“This year we will announce a tender to create a development concept for Moscow and the region as an agglomeration,” Sobyanin said in an interview late yesterday in his office in central Moscow. “Leading architectural companies that deal with city development will take part.”
Moscow, Europe’s biggest city with a population of 11.5 million people, will more than double its territory by expanding to the southeast, shifting federal ministries outside the city center under a plan unveiled by President Dmitry Medvedev last June. Relocating the government would ease congestion in Moscow and spur infrastructure upgrades in the surrounding areas.
The municipal government will spend more than 1.5 trillion rubles ($48 billion) on transportation development over the next five years, Sobyanin said, giving priority to public transport. The city will reconstruct all of its 19 motorways and the outer ring road.
Within Next Year
“We should not regard Moscow in isolation from other regions of the country, especially from the Moscow region,” Sobyanin said. “Within the next year we need to decide how to realize this project.”
Sobyanin has vowed to focus on easing transportation and uprooting corruption after Medvedev last year ousted Yury Luzhkov, who had governed the city for 18 years. The local government is hosting a two-day urban forum starting today where Sobyanin will address planners, businessmen, architects and experts from Russia, Spain, France, the U.K. and China.
By adding 1,600 square kilometers to its territory, Moscow will try to break up its historical concentric layout, creating governmental, business, educational and cultural clusters and dispersing about 4 million people who commute to downtown Moscow every day.
The city’s expansion effort won’t require an “extraordinary” amount of financing, Sobyanin said, with infrastructure investment covered via the federal budget and contributions from the country’s monopolies and energy companies. The Transportation Ministry and OAO Russian Railways, the country’s rail operator, have agreed on financing roads and railways, he said.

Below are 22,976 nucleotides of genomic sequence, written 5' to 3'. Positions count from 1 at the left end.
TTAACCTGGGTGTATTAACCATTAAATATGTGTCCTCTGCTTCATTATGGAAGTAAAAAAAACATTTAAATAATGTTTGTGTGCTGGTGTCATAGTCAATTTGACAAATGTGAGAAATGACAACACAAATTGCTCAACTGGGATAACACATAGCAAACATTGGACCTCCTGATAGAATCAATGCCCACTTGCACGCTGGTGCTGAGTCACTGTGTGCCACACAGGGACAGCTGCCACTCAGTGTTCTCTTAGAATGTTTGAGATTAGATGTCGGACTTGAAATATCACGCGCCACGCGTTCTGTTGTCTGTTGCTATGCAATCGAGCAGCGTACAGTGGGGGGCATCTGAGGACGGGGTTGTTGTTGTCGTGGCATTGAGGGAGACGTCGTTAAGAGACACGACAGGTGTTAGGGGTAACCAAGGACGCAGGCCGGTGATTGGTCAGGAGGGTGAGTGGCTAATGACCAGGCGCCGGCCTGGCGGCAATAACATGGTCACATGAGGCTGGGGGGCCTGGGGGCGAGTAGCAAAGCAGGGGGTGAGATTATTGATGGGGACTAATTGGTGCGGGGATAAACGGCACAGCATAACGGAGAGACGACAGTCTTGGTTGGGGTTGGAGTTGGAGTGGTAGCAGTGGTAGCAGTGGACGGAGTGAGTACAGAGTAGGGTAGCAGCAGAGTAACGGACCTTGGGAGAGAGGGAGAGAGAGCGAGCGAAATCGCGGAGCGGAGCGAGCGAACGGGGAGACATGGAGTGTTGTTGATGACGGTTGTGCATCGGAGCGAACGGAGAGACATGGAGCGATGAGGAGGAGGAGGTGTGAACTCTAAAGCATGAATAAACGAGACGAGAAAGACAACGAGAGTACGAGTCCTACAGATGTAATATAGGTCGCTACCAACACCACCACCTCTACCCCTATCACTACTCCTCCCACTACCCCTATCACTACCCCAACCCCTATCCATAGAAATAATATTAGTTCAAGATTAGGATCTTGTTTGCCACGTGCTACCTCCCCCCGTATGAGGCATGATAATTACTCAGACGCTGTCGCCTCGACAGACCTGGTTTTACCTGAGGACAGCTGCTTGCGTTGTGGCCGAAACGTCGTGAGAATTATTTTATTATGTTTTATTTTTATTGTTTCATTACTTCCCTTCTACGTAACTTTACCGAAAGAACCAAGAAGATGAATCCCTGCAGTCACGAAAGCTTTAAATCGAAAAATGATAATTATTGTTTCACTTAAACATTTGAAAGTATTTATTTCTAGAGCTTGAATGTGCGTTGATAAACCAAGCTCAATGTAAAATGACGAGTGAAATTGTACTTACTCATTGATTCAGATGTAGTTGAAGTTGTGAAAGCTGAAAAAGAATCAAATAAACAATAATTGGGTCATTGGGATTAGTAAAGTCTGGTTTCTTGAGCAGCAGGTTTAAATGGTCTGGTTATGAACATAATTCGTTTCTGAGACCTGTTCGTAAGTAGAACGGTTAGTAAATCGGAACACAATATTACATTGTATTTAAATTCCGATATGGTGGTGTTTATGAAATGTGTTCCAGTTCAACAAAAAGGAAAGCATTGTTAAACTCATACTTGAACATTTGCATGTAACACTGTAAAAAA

The city’s new territories will accommodate 30 million square meters of new housing and double the size of park zones, Sobyanin said. Enlarging the city also dovetails with government efforts to turn Moscow into a global financial hub. Goldman Sachs Group Inc. (GS) Chief Executive Officer Lloyd Blankfein said earlier this year that traffic jams are the biggest obstacle to bolstering Moscow’s role in international finance.
The average Muscovite motorist spent a “whopping” 2 1/2 hours stuck in traffic at least once in the last three years, International Business Machines Corp. said in its first global study on the “emotional and economic toll of commuting” last year.
More than 40 percent of drivers in the Russian capital reported jams exceeding 3 hours, or three times the average for the 20 cities in the Commuter Pain report.
The city’s subway system will be extended by more than 30 stations with 500 billion rubles in planned investment over the next five years, according to Sobyanin. Russian metro builders may team up with international companies, Sobyanin said.
The city has no immediate borrowing plans but doesn’t rule out attracting loans in the future, the mayor said.
“So far we are managing with our own resources,” Sobyanin said, adding that Moscow’s current debt stands at 240 billion rubles.
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